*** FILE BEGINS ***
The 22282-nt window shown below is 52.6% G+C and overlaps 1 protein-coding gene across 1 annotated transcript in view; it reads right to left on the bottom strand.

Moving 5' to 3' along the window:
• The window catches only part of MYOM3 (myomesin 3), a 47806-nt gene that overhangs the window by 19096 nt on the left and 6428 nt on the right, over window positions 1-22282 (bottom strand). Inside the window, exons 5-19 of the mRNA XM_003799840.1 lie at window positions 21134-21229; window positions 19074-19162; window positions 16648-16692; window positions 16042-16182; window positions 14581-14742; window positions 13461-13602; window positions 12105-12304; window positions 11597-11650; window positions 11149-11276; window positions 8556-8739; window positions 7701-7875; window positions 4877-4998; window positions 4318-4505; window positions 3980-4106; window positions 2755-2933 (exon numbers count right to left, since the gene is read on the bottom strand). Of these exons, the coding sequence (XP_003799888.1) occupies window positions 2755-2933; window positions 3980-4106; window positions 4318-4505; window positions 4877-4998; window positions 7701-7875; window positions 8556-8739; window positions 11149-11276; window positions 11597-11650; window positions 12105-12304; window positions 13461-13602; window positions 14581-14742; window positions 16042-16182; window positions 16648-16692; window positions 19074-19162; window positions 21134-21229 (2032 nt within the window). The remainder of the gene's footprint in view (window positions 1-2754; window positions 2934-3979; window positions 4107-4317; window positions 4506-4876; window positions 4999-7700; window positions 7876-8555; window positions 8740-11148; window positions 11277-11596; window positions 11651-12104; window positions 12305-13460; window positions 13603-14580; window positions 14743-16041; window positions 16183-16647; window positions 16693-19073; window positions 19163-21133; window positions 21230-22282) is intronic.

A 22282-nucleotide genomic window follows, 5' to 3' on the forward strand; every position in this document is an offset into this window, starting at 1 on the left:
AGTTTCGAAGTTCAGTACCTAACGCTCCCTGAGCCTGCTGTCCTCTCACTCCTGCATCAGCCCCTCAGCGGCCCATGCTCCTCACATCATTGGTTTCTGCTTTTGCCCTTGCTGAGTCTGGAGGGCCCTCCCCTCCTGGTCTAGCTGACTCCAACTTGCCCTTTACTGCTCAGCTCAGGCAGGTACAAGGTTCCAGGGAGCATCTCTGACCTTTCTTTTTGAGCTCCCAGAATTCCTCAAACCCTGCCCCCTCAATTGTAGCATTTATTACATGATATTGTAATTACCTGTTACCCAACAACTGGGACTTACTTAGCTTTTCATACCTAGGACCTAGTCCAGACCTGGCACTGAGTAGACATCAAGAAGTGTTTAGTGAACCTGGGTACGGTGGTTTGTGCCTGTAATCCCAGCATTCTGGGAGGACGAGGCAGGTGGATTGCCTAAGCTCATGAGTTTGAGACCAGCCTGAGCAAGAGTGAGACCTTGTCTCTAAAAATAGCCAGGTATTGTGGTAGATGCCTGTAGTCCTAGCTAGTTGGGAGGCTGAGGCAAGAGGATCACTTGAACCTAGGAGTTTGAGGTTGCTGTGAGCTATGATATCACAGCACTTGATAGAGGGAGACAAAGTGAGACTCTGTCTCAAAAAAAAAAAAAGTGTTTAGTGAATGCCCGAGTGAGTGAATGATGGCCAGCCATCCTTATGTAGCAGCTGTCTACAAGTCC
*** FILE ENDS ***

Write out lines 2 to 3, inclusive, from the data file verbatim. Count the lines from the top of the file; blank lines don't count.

Moving 5' to 3' along the window:
• The window catches only part of MYOM3 (myomesin 3), a 47806-nt gene that overhangs the window by 19096 nt on the left and 6428 nt on the right, over window positions 1-22282 (bottom strand). Inside the window, exons 5-19 of the mRNA XM_003799840.1 lie at window positions 21134-21229; window positions 19074-19162; window positions 16648-16692; window positions 16042-16182; window positions 14581-14742; window positions 13461-13602; window positions 12105-12304; window positions 11597-11650; window positions 11149-11276; window positions 8556-8739; window positions 7701-7875; window positions 4877-4998; window positions 4318-4505; window positions 3980-4106; window positions 2755-2933 (exon numbers count right to left, since the gene is read on the bottom strand). Of these exons, the coding sequence (XP_003799888.1) occupies window positions 2755-2933; window positions 3980-4106; window positions 4318-4505; window positions 4877-4998; window positions 7701-7875; window positions 8556-8739; window positions 11149-11276; window positions 11597-11650; window positions 12105-12304; window positions 13461-13602; window positions 14581-14742; window positions 16042-16182; window positions 16648-16692; window positions 19074-19162; window positions 21134-21229 (2032 nt within the window). The remainder of the gene's footprint in view (window positions 1-2754; window positions 2934-3979; window positions 4107-4317; window positions 4506-4876; window positions 4999-7700; window positions 7876-8555; window positions 8740-11148; window positions 11277-11596; window positions 11651-12104; window positions 12305-13460; window positions 13603-14580; window positions 14743-16041; window positions 16183-16647; window positions 16693-19073; window positions 19163-21133; window positions 21230-22282) is intronic.